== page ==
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Narrowband Filter Exposure length

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#1 Huangdi

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Posted 14 January 2020 - 12:07 PM

I finally got enough money saved up to buy some narrowband filters. Now here's my predicament: How narrow?

I'm shooting in Bortle 4 skies and will soon have access to Bortle 2 skies. I use a ha-modded D3300 which I intend to attempt to mono-mod in the near future.

My scope is an Orion Ed80 which will be shooting at F6, mounted on an iExos100.

Now for the fun part, I've decided that astrodons or chromas are too expensive, optolong seem to produce worse results so I believe Baader will be the right choice. They offer 3.5nm and 7nm filters.

My mount isn't the best but it can easily do 10-15 min subs at that FL. Would this be enough for a 3.5nm filter in my skies and with my optics?

I would have loved to borrow a filter and see for myself but sadly Noone does NB-AP in my region.

Thanks for your help in advance!

Edited by Huangdi, 14 January 2020 - 12:08 PM.


#2 Madratter

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Posted 14 January 2020 - 12:13 PM

Buy the narrowest filters you can afford. You get much better contrast with narrower filters. The actual emissions you want are very narrow indeed, and the narrower, the less other light gets in to kill your signal to noise.

 

I know you're not interested in Astrodon's but this page explains what I am saying.

 

https://astrodon.com...owband-filters/

 

There are exceptions if you have very fast optics, but you don't.



#3 Huangdi

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Posted 14 January 2020 - 12:27 PM

Buy the narrowest filters you can afford. You get much better contrast with narrower filters. The actual emissions you want are very narrow indeed, and the narrower, the less other light gets in to kill your signal to noise.

I know you're not interested in Astrodon's but this page explains what I am saying.

https://astrodon.com...owband-filters/

There are exceptions if you have very fast optics, but you don't.


I do understand that the narrowest is the best. But even the website states exposure times of 30-45 minutes and I many images with very narrow filters that I've seen use exposures in that range as well. I can't expose for that long. Will this filter cause my images to be underexposed at let's say 10 minutes?

#4 terry59

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Posted 14 January 2020 - 12:41 PM

If you are considering Baader 7.5nm Ha take a look at Chroma 8nm

 

https://www.cloudyni...-8nm-ha-filter/



#5 bobzeq25

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Posted 14 January 2020 - 12:56 PM

I finally got enough money saved up to buy some narrowband filters. Now here's my predicament: How narrow?

I'm shooting in Bortle 4 skies and will soon have access to Bortle 2 skies. I use a ha-modded D3300 which I intend to attempt to mono-mod in the near future.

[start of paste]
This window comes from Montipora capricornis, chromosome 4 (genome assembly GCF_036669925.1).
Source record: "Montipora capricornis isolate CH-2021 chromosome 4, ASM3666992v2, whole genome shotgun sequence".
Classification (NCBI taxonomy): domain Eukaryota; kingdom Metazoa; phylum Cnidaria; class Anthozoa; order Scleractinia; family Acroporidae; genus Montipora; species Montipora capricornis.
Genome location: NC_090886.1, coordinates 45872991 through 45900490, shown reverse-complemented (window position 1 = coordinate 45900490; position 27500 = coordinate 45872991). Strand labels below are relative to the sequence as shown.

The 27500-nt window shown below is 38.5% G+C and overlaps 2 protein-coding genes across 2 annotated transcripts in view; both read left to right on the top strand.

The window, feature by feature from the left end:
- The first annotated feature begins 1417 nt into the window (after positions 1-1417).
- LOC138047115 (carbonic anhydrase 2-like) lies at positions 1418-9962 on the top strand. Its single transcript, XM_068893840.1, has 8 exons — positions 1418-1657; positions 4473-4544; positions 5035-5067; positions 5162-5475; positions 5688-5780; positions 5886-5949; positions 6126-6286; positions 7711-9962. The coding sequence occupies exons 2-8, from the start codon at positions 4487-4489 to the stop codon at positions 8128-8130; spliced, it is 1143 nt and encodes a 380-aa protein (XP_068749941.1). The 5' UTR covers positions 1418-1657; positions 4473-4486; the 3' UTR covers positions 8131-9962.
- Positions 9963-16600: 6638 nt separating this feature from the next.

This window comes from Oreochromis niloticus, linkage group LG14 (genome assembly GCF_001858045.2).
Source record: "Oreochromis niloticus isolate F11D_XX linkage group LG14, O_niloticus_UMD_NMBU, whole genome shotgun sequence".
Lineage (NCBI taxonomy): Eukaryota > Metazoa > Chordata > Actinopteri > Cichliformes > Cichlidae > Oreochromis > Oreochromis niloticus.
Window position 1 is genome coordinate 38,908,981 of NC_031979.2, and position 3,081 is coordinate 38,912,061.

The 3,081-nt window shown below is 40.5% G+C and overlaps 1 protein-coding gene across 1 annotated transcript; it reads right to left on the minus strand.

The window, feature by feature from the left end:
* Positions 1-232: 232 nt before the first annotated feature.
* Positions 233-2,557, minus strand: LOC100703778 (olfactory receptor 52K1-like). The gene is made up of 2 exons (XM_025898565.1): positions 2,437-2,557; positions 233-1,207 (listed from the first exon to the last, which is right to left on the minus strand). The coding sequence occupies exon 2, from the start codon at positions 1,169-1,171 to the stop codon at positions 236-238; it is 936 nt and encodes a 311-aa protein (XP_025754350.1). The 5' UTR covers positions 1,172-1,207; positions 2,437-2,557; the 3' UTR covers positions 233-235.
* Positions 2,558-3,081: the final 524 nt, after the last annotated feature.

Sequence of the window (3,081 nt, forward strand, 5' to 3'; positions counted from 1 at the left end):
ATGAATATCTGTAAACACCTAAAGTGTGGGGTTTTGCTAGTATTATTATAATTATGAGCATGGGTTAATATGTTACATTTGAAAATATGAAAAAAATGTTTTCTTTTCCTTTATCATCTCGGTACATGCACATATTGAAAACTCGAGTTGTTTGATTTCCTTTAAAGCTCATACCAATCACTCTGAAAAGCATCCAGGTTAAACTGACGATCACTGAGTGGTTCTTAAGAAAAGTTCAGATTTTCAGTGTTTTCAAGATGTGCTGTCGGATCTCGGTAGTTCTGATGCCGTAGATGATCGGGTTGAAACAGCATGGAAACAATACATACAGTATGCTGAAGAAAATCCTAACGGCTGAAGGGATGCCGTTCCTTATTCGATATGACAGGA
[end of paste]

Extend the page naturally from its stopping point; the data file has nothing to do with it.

My scope is an Orion Ed80 which will be shooting at F6, mounted on an iExos100.

Now for the fun part, I've decided that astrodons or chromas are too expensive, optolong seem to produce worse results so I believe Baader will be the right choice. They offer 3.5nm and 7nm filters.

My mount isn't the best but it can easily do 10-15 min subs at that FL. Would this be enough for a 3.5nm filter in my skies and with my optics?

I would have loved to borrow a filter and see for myself but sadly Noone does NB-AP in my region.

Thanks for your help in advance!

 

 

I do understand that the narrowest is the best. But even the website states exposure times of 30-45 minutes and I many images with very narrow filters that I've seen use exposures in that range as well. I can't expose for that long. Will this filter cause my images to be underexposed at let's say 10 minutes?

3.5 will be better, no matter what the exposures.  Just shoot more subs.  Total imaging time is the most important thing.

 

Some underexposure simply means read noise will intrude a bit more.  Not a deal breaker.

 

This is one reason why people like better mounts, of course.  The reason you see long exposures with the 3.5nm is that people serious enough to spend the extra for the 3.5s are usually serious enough to have the better mounts.  I think you'll find those go along with the long exposures.  It's not the filters themselves.


Edited by bobzeq25, 14 January 2020 - 12:58 PM.


#6 Huangdi

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Posted 14 January 2020 - 01:03 PM

3.5 will be better, no matter what the exposures. Just shoot more subs. Total imaging time is the most important thing.

Some underexposure simply means read noise will intrude a bit more. Not a deal breaker.

This is one reason why people like better mounts, of course. The reason you see long exposures with the 3.5nm is that people serious enough to spend the extra for the 3.5s are usually serious enough to have the better mounts. I think you'll find those go along with the long exposures. It's not the filters themselves.


Alright that decides it then! 3.5nm it is

Yeah if it was up to me I'd buy a cem60... Sadly it's up to my bank account :D
  • bobzeq25 likes this


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